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Modified And Fabricated Tools - Show & Tell


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Here's two of mine:


 


Angled spanners.    I have Malcolm Jones's 'overhead' Pi throttle linkage, that has droplinks down to the butterfly spindles, between the throttle bodies.  They need to be adjusted for length, and have small spherical bearing at each end, with opposite threads, so the link bar can be turned to do that.  But the lock nut at the bottom is inaccessible without these 8 and 10mm spanners, whose open ends have been cut off and welded back on at an angle.


 


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Limited access puller.    The radiator is right in front of the engine on a Vitesse, no space to use a convenional tripod puller.   I made this to do the job.   It's a bar with short 'jaws' at each end, bolted on so that the distance from the jaw tip to the bar can be adjusted by spacer washers, for different thicknesses of pulley.    Place it across the pulley and undo the pulley bolt.  As the bolt comes out, the pressure on the bar pulls the pulley off.       A useful trick is to place a small bead of weld exactly where the bolt head centre presses on the bar, which stops it wandering off centre.


 


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What have you got?


John


 

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I'm surprised!   I posted this "In Another Place", that I associate with a more staid and conventional approach to Triumphs, and it had a dozen posts in no time and is now in four pages.

Surely the ingenious minds of Sideways have secrets to share?

 

Or else you all go there as well, under another name??

 

John

Edited by JohnD
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What you have to remember is that a lot of members of "Another Place" have a lot of time on their hands  :yes: just try asking if its best to fill a Triumph with oil from the left or right hand side of the car and you'll rapidly get a four page link of suggestions  :P including many that will insist that if Brexit happens it will then be possible to do it via the boot as the stupid EU regulation that says you must open the bonnet first can be scrapped!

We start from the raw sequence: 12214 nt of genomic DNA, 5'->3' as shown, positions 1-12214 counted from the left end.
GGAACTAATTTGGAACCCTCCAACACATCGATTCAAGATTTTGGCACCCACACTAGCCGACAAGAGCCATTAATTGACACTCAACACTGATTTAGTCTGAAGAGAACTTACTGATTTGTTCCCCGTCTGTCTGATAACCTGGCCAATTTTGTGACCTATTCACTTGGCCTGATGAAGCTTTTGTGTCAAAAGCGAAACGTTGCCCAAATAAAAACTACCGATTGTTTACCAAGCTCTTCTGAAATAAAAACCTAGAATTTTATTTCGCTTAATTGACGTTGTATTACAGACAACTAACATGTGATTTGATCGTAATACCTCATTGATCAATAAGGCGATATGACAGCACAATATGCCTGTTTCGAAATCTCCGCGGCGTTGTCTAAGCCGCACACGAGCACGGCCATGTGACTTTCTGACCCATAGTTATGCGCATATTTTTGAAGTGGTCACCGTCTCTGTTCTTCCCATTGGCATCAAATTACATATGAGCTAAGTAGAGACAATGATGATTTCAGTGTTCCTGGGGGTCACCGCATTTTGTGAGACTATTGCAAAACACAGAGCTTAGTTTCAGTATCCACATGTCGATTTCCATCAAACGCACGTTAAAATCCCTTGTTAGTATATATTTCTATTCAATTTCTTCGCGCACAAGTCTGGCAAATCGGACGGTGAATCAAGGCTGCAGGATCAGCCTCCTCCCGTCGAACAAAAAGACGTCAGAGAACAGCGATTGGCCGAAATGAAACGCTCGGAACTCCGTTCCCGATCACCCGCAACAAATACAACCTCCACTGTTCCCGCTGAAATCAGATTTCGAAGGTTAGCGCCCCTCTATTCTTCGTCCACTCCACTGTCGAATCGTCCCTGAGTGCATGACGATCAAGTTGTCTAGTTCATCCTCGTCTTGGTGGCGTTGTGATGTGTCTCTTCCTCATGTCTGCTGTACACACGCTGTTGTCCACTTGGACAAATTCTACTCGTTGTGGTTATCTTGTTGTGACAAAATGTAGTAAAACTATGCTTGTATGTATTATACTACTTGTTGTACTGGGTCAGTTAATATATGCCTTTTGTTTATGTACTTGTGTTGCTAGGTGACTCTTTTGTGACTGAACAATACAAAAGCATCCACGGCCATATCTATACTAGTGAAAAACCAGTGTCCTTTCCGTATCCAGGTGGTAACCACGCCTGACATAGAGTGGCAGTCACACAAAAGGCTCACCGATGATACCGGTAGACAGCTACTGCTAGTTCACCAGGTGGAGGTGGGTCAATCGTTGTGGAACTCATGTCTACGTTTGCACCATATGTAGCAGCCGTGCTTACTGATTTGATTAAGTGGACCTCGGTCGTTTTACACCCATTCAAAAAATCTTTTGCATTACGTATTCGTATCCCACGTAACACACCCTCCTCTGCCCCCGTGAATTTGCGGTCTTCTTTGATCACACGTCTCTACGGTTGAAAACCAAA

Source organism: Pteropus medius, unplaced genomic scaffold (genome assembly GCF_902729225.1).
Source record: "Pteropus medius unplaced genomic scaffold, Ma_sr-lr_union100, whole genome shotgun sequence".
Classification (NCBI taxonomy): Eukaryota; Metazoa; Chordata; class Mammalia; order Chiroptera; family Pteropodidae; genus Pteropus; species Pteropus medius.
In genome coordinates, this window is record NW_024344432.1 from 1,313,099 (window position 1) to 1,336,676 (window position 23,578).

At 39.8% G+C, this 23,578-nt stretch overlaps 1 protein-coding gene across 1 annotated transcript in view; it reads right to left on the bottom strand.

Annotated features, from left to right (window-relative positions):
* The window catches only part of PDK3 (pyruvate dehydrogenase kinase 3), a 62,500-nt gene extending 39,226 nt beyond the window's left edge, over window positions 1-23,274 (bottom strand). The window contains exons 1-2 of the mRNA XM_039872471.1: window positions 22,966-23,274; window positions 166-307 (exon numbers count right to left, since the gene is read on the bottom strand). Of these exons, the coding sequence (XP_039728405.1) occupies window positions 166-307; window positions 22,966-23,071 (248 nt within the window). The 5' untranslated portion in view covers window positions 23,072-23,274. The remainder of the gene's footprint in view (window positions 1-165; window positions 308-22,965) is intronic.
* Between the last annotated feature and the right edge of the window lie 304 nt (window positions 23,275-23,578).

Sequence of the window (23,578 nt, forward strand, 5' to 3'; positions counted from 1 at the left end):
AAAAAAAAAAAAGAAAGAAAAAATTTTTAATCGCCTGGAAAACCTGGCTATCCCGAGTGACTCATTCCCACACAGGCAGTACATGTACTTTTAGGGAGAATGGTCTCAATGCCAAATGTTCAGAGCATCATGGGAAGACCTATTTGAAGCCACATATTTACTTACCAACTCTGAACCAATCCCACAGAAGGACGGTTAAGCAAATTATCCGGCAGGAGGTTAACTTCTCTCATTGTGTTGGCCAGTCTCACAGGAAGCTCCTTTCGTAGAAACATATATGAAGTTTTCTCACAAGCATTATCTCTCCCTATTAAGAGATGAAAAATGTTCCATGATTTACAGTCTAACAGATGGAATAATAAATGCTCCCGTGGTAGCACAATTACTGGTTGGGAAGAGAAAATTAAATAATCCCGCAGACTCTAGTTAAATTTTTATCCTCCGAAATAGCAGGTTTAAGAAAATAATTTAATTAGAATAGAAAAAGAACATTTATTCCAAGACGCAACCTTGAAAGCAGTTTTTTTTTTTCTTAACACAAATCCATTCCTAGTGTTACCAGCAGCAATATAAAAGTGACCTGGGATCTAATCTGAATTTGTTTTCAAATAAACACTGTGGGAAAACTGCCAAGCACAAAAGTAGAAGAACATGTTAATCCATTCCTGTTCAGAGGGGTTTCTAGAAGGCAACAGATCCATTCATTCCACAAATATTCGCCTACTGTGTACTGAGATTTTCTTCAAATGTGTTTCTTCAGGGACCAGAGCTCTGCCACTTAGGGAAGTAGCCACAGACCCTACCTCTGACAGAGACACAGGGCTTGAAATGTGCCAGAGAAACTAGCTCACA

Alan

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Right lines, Lambda Sensor spanner, slips over wires, lots of leverage, small rotation increments.

Hello Alan

                 The 7/8" confused me I though Lambda was metric size or is 7/8" close enough?

 

I have a draw full of special tools for motorcycles and cars (not sure what some are for now?)

 

I will lay them out and take a photo or 2 or 3?

 

Roger

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No probs, Spit131, just saying!

 

Alan, if you have been to t'Other Place, you'll have seen some splendid ideas..  I'm just touting for more - as if I have a book contract to fulfull!

 

And Whitworth.    I have a 1/2" Whitworth spanner, that used to sit in the bottom-most drawer (NEVER throw away a tool) until I realised - it fits the crank pulley bolt, and is the right length to turn the engine for valve setting.   All my others that big are too long - men were men, with strong wrists in those days.

 

And since we're discussing spanners, here's a modified one.    The front 9/16 AF nut under the exhaust manifold is so close to the engine mount that any ordinary spanner can only make a quarter turn, and even a multipoint ring has to be turned over every stroke.    This one is cut down to 120mm and drilled, so that I can wire a length of 1/4" tubing over it, tighten the nut twice as quickly and exert the necessary 20lbs-ft of tourque with my manly Whitworth wrist, without crippling my Southern wuss jessie fingers.  Once it's nearly there, a length of steel rod slips inside the tube to press the final fractional turn.

 

John

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No probs, Spit131, just saying!

 

Alan, if you have ben to t'Other Place, you'll have seen some splendid ideas..  I'm just touting for more - I have a book contract to fulfull!

 

And Whitworth.    I have a 1/2" Whitworth spanner, that used to sit in the bottom most draer (NEVER throw away a tool) until I realised - it fits the crank pulley bolt, and is the right length to turn the engine for valve setting.   All my others that big are too long - men were men, with strong wrists in those days.

 

And since we're discussing spanners, eher's a modified one.    The 9/16 AF nut under the front exhaust manifold is so close to the engine mount that any oardinary spanner can only make a quarter turn, and even a multipomnt ring has to be turned over every stroke.    This one is cut down and drilled, so that I can wire a length of 1/4" tubing over it, tighten the nut twice as quickly and exrt the necessary 20lbs-ft of tourque with my manly Whitworth wrist, without crippling my Southern wuss jessie fingers.

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Hello John

                 Does this count? cobbled together a power drive for my small milling machine(Heath Robinson would be proud of it?)

 

I am using the switch off the old drill for testing but have ordered one of these now it appears to work